Study Shows a Feasible Opioid-Sparing Strategy
Newswise — The opioid epidemic has become a public health crisis in the U.S. While primary care physicians have been writing fewer opioid prescriptions over the last several years, new opioid prescriptions by surgeons increased 18 percent from 2010-2016. However, many surgeons are now diligently working to change their prescribing practices. One approach has been to try reducing excessive opioid prescriptions by exploring pain management strategies that include fewer or no opioids at all for surgical patients.
One study team at the University of Michigan wanted to find out if an opioid-sparing strategy would be feasible for patients undergoing six different procedures at their institution. Results from their pilot study showed that more than half of patients used no opioids after their operations, and almost all of the patients reported their pain was manageable, according to study findings published as an “article in press” on the website of the Journal of the American College of Surgeons ahead of print.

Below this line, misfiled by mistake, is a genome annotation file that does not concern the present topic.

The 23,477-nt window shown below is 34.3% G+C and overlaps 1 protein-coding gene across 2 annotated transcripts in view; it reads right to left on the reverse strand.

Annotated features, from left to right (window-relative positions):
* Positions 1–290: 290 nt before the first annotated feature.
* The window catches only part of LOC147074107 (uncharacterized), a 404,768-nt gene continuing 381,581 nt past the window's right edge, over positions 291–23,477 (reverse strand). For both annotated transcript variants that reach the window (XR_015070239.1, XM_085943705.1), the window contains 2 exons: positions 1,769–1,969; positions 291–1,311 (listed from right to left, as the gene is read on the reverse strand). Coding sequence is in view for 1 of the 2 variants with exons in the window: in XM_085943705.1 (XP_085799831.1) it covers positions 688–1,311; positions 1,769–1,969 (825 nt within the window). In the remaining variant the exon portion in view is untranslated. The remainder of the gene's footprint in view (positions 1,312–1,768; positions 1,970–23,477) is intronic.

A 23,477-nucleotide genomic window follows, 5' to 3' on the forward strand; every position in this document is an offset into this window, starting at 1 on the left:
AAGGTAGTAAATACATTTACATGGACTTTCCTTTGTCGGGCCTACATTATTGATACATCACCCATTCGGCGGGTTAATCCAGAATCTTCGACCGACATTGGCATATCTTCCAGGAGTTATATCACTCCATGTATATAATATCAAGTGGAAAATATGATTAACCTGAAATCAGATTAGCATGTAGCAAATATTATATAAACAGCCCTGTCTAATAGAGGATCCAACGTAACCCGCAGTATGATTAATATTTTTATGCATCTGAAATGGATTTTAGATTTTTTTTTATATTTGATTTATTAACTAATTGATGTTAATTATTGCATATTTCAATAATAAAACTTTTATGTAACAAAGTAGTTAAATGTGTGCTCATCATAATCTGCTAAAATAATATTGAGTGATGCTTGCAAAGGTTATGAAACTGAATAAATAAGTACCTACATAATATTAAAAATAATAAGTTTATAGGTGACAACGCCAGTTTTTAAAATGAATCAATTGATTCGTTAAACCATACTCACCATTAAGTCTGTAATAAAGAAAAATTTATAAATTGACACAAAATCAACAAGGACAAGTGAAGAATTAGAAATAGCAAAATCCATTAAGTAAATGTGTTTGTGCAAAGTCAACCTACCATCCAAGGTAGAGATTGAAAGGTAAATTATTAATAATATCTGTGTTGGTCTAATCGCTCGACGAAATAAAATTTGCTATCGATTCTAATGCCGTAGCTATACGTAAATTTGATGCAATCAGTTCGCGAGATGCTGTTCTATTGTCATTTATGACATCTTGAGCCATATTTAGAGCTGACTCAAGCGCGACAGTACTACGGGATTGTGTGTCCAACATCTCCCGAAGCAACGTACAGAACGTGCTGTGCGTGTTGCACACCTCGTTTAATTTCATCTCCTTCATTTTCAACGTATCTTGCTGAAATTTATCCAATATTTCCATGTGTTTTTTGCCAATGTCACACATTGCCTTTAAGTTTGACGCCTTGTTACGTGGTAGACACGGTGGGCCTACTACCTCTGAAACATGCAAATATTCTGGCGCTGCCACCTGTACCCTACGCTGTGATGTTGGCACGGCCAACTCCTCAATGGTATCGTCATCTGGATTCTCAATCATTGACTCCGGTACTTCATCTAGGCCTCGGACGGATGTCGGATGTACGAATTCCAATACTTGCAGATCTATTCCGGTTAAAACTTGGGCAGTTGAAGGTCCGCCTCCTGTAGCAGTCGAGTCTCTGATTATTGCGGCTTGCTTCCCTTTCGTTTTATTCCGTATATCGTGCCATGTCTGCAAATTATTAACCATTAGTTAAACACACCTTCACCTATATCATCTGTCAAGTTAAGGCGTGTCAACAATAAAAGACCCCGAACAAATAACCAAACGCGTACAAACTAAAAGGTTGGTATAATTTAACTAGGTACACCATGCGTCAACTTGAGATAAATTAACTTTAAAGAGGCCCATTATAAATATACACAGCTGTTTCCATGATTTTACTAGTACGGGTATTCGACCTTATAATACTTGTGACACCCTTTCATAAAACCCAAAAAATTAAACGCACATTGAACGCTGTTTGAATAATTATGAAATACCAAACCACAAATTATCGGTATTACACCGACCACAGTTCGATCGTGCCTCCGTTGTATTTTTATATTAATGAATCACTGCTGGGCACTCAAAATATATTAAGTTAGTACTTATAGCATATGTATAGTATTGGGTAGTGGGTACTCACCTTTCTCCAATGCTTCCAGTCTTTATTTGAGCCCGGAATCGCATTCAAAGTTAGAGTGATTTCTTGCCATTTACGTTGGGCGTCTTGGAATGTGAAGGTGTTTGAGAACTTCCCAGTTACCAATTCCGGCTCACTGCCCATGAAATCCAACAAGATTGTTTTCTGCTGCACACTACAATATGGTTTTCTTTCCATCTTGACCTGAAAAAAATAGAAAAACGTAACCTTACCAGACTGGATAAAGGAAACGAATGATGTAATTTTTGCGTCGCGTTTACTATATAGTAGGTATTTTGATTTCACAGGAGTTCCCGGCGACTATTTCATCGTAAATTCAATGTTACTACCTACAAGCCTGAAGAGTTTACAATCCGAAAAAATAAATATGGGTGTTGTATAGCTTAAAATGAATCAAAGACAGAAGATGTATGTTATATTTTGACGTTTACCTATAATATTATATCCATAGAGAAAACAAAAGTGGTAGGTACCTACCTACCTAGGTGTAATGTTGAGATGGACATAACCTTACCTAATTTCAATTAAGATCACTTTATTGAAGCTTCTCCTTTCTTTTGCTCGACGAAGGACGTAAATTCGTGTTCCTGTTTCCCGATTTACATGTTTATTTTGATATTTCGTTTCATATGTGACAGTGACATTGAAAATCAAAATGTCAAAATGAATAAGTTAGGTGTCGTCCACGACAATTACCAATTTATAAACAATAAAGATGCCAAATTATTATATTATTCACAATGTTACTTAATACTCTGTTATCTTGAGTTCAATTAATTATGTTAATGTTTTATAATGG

The study team, led by Michael Englesbe, MD, FACS, has been working to improve opioid prescribing in Michigan for two years. Their work is motivated by the fact that many people not taking opioids before their operations (“opioid-naïve”) become new chronic opioid users after their operations, said Dr. Englesbe, the study’s corresponding author and a professor of surgery at the University of Michigan, Ann Arbor.
“We think a fundamental root cause of the…
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